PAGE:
After doing some research and talking to people who were very helpful, he said this would be a great way for the residents of the homes to be able to reach their families and loved ones.

Working with Edgewood, Heier counted nine different assisted living and nursing home communities in the area. They have contacted all of them and they are excited at the prospect, he said.

The goal is to purchase two or three basic iPads for each of the gerontological communities.

His Dairy Queen has put up $1,000 dollars to start, and he figures they need around $7,000 to completely accomplish the task of three iPads per community, he said.

So far, they have received donations from private citizens and local companies totaling $1,500.

Local places like Maher Dental have pledged $500, Brakke Financial Services, Bothun Insurance and Slumberland have all pledged $250, and Rising Hope Counseling and Branding Iron Bistro have both pledged to contribute. As well, they have received anonymous donations ranging from $10 to $100 from private citizens.

They have not contacted Apple to make them aware of the task. “We are just playing it by ear,” Heier said. “There wasn’t a ton of thought of things like contacting Apple, or anything like that, but yes, we are looking at the iPad with the basic function with Facetime and stuff like that.”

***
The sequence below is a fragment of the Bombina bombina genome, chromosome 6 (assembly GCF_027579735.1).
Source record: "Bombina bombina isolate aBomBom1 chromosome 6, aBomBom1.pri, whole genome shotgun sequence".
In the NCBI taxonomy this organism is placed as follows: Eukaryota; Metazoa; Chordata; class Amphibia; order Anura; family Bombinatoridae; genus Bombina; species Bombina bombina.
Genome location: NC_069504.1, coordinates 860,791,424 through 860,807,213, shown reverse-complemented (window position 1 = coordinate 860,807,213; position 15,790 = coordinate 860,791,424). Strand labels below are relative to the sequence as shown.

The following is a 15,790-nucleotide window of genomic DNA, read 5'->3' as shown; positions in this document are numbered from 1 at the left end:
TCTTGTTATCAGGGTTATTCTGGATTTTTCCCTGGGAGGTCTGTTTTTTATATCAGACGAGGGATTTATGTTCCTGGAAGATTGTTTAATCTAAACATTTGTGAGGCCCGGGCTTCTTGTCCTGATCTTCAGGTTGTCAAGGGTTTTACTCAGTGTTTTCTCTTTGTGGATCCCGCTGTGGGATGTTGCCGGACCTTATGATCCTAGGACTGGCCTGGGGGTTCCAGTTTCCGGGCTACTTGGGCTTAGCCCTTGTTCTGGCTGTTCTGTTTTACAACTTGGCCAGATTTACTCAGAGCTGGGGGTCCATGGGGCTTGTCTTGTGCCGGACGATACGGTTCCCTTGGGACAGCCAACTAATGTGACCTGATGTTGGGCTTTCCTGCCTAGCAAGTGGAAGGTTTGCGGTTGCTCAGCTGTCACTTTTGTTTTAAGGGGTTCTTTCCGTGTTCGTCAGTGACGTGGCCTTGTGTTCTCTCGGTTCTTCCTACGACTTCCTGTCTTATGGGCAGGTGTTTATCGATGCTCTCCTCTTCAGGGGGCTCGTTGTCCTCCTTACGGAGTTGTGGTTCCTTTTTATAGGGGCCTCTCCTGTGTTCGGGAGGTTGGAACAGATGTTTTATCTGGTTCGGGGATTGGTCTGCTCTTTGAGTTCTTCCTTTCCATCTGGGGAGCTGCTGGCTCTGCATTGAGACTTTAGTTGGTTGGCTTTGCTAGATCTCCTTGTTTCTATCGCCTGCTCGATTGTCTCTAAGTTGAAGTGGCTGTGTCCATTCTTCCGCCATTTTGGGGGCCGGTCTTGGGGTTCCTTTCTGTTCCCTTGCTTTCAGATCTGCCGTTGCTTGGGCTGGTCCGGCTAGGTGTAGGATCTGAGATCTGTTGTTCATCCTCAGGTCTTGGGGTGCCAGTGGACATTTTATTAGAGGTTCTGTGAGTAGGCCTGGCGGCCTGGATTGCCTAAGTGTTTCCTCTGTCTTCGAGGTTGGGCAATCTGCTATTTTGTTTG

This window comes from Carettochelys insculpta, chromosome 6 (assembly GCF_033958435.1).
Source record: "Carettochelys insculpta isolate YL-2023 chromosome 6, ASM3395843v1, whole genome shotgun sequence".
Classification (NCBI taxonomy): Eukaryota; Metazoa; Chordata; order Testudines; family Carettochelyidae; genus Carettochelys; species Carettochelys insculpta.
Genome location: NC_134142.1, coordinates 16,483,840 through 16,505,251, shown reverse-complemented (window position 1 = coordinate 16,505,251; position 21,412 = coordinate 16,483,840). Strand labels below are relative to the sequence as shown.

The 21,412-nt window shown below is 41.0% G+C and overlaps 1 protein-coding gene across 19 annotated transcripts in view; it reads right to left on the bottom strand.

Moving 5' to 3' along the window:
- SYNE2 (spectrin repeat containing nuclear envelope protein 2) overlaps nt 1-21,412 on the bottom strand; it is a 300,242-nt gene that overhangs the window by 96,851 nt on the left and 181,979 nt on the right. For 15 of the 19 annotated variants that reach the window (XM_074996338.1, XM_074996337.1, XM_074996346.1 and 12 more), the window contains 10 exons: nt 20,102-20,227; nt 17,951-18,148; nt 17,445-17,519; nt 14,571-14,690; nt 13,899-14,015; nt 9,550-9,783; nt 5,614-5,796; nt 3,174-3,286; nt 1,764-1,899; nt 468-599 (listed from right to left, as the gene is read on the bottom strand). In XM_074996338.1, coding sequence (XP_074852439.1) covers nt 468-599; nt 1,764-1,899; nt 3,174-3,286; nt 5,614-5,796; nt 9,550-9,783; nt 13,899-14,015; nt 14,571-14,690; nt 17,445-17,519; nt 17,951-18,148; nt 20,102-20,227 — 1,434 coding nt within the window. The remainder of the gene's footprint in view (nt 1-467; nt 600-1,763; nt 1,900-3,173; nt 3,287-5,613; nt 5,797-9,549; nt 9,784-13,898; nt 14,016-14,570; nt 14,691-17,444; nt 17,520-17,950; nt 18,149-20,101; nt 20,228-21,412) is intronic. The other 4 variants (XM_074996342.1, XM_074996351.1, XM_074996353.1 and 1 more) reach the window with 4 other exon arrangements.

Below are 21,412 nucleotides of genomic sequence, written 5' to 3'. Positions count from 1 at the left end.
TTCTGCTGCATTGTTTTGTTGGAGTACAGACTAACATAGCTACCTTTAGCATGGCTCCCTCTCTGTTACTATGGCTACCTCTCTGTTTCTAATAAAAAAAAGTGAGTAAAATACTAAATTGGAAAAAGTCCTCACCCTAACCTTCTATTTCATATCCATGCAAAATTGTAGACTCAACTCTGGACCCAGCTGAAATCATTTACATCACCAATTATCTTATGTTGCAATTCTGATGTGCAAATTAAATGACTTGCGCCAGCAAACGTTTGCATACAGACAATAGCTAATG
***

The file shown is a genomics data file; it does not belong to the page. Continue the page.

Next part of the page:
Because the severity in a younger person may be moderate to the point where the use of the word severity is irresponsible, the fact remains, light or no symptoms in a young person could easily pass on to and make the life difficult of an older person. Resulting in severity.

They do know the virus causes conditions from moderate to death, and while not a lot of information has been released on the specific numbers of younger people affected, in SD’s nine cases, there have been no cases in people under 29 years.

No reported, positive or confirmed cases have happened in Hughes or Stanley County, but if they did, the already tightening guest list would become an event shorter.

For Edgewood, areas in the state where there have been confirmed positive COVID-19 patients, their doors are closed to all visitors. The six homes it has closed in South Dakota are in Mitchell, Sioux Falls and Rapid City.

The home in Pierre has asked all visitors to make sure to only use the main entrance and to both log in and out.

Kelly’s Retirement Homes and Compassion Health Services have released a virus update statement with the restrictions of one immediate family member and one visit per day, including a checklist and being cleared by the onsite nurse for entry, the release said.

Both places specifically stated to not visit if you are experiencing a fever over 100 degrees, a cough or respiratory difficulty, have traveled outside the country in the last 14 days or had contact with anyone who has.

Both companies have said they will continue to evaluate and update the situation. Edgewood has specifically stated if two or more cases are confirmed in any area where they have a location, they will move towards more restrictions.

Load comments